Thus far we've made a few observations.  First, playing on the Samsung Galaxy Gear VR or the Google Daydream is fun and exciting for everyone for the first 30 minutes.  Being able to move your head around and see the image in full 3D space is amazing.  However, the controllers really fall short of convincing your mind that you are in fact in a different world.  With either product you get into games where you want to directly manipulate objects in the virtual world, but you only have a single button as your main control.  This requires games to be simplified to accommodate only basic interaction and it really simplifies and hurts the game play.  The most typical use case is a game where you want to push a button or pick up an object and the controller image in the game is replaced by an image of a hand.  In this case you use the trigger to move the fingers on the hand, either to pick up the object or to select the button when you are close.  This is simply the only option, the game play demands a hand that interacts with the game and yet the controllers know nothing more than a button has been pressed or not pressed.  

From an immersion standpoint this quickly pushes your mind out of the virtual world and into a confused state.  You've moved your head around, saw the amazing 360 degree views and started to believe that you were somewhere else.  But once you try to truly interact with the environment you realize that you are only playing a game.  The worst example of this is Star Trek: Bridge Crew.  For any Star Trek enthusiast that game is incredible; to be on the deck of a starship is awesome.  The visual experience is so cool that you can easily be tricked into feeling like you are actually flying through space.  However, every time you use your hands to interact with the game you are reminded that your hands are in the real world, not the virtual world.  You press a button to awkwardly mimic the opening and closing of the full hand and you move the controller as if you are moving your hand, but it just doesn't work for an immersive experience.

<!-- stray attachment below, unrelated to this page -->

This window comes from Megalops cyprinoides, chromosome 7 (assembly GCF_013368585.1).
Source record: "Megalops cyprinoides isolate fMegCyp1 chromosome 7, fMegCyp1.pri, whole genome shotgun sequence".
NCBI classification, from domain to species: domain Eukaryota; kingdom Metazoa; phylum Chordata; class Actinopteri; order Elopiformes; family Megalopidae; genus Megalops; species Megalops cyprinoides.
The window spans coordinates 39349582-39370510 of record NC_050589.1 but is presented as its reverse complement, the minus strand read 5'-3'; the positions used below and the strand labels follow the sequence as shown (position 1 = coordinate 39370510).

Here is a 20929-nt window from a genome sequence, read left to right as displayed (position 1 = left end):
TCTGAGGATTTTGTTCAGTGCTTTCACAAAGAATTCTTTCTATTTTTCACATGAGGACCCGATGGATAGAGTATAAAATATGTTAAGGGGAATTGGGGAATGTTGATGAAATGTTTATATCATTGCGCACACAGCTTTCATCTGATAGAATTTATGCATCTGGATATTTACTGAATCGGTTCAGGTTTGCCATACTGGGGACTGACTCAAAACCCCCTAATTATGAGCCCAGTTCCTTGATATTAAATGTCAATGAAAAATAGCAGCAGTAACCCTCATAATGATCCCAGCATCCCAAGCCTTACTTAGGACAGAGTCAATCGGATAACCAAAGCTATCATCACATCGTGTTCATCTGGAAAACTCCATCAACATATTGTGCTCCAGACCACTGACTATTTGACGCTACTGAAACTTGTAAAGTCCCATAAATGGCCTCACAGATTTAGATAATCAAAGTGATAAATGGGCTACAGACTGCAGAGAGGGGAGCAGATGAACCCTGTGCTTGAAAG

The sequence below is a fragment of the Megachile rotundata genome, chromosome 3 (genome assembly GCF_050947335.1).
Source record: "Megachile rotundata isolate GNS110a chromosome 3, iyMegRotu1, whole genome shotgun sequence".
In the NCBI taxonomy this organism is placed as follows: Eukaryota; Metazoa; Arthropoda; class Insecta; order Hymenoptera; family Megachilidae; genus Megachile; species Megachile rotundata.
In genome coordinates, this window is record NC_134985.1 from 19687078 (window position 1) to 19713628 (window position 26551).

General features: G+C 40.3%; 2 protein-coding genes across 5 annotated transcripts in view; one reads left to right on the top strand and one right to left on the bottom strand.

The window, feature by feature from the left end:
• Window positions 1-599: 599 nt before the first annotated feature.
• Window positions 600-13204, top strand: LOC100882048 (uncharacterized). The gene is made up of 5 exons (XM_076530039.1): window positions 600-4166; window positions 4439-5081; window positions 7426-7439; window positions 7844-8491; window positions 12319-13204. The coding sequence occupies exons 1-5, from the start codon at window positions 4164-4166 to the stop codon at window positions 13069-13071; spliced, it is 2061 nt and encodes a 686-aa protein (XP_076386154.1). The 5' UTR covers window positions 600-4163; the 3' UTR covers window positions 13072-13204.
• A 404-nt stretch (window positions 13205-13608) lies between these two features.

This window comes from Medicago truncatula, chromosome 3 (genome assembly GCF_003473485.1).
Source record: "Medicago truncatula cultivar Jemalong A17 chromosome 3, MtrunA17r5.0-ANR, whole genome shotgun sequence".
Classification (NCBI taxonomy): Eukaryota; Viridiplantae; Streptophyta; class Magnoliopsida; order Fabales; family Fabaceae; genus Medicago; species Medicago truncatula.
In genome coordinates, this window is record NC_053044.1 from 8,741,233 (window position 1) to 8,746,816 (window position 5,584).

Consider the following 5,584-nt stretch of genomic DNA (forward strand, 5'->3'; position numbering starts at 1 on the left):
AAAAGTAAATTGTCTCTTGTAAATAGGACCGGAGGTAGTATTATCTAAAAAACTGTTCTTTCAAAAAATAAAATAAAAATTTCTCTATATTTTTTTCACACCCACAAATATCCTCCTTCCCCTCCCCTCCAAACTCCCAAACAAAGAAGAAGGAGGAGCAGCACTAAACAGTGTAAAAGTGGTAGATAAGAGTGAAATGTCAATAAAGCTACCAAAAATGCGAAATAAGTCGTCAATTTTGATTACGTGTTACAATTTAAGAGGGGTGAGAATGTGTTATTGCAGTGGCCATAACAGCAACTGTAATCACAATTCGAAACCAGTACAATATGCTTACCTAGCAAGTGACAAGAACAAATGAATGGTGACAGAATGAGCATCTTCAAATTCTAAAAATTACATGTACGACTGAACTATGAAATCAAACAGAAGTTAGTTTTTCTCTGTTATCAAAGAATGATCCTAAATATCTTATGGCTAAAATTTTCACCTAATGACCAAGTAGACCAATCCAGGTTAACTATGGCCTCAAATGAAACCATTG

Virtual Hands in Star Trek: Bridge Crew (Ubisoft)

Virtual Hands in Star Trek: Bridge Crew (Ubisoft)

However, when you play a game with a gun and you look at your hand in the virtual world you see the gun, pull the controller trigger and see the gun trigger move, and are convinced that you have escaped to a new and magical place.  So for any game that requires a trigger, a controller in hand is perfect. 

This has led us at Cirque to realize that VR requires hand sensing; you must be able to see the location of the fingers and project those into the virtual space. It would seem like VR tracking gloves are the ideal solution to this, but they also have many drawbacks.  Many games also work best when you hold a controller that contains a trigger.  To be empty handed has the same negative affect if the game requires a triggered controller.  You want to pull a trigger but wearing a glove there is noting to pull, no tactile sensations at all.  To best accommodate the need for both a trigger and hand position sensing we have developed VR Grip™ technology.  With Cirque's VR Grip technology the position of each finger is tracked both on the surface of the controller and in free space.  This allows the user to open or close individual fingers and see that motion inside the virtual world. This tracking is done on the grip of the controller itself which means that a physical controller is still available and this allows for a triggered controller for use in games that are most natural with a trigger.